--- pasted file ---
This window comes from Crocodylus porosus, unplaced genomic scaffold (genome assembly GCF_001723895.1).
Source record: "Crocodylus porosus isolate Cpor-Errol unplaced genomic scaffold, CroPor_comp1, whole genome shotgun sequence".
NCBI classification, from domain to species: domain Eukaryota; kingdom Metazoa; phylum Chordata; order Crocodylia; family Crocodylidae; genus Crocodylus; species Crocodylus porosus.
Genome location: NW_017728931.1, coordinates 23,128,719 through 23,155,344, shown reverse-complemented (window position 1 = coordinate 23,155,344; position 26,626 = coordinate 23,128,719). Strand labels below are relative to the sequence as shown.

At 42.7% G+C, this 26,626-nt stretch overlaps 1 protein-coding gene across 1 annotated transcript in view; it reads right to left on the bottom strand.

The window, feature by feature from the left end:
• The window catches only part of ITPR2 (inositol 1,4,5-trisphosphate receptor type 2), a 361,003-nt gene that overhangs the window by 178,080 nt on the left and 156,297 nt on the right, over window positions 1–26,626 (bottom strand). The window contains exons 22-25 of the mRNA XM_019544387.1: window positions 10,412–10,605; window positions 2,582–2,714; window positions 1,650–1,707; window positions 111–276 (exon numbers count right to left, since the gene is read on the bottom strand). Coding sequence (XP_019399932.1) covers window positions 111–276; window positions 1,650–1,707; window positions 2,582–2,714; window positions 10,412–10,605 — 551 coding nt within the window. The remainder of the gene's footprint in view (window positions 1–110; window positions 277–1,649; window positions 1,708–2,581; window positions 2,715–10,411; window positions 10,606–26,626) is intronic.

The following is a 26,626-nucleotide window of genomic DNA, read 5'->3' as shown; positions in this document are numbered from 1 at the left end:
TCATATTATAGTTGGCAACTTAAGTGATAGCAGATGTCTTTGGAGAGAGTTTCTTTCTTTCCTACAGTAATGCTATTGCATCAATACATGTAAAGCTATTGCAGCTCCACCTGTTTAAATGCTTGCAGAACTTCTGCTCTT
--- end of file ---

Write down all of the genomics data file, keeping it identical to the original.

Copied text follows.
This window comes from Crocodylus porosus, unplaced genomic scaffold (genome assembly GCF_001723895.1).
Source record: "Crocodylus porosus isolate Cpor-Errol unplaced genomic scaffold, CroPor_comp1, whole genome shotgun sequence".
NCBI classification, from domain to species: domain Eukaryota; kingdom Metazoa; phylum Chordata; order Crocodylia; family Crocodylidae; genus Crocodylus; species Crocodylus porosus.
Genome location: NW_017728931.1, coordinates 23,128,719 through 23,155,344, shown reverse-complemented (window position 1 = coordinate 23,155,344; position 26,626 = coordinate 23,128,719). Strand labels below are relative to the sequence as shown.

At 42.7% G+C, this 26,626-nt stretch overlaps 1 protein-coding gene across 1 annotated transcript in view; it reads right to left on the bottom strand.

The window, feature by feature from the left end:
• The window catches only part of ITPR2 (inositol 1,4,5-trisphosphate receptor type 2), a 361,003-nt gene that overhangs the window by 178,080 nt on the left and 156,297 nt on the right, over window positions 1–26,626 (bottom strand). The window contains exons 22-25 of the mRNA XM_019544387.1: window positions 10,412–10,605; window positions 2,582–2,714; window positions 1,650–1,707; window positions 111–276 (exon numbers count right to left, since the gene is read on the bottom strand). Coding sequence (XP_019399932.1) covers window positions 111–276; window positions 1,650–1,707; window positions 2,582–2,714; window positions 10,412–10,605 — 551 coding nt within the window. The remainder of the gene's footprint in view (window positions 1–110; window positions 277–1,649; window positions 1,708–2,581; window positions 2,715–10,411; window positions 10,606–26,626) is intronic.

The following is a 26,626-nucleotide window of genomic DNA, read 5'->3' as shown; positions in this document are numbered from 1 at the left end:
TCATATTATAGTTGGCAACTTAAGTGATAGCAGATGTCTTTGGAGAGAGTTTCTTTCTTTCCTACAGTAATGCTATTGCATCAATACATGTAAAGCTATTGCAGCTCCACCTGTTTAAATGCTTGCAGAACTTCTGCTCTT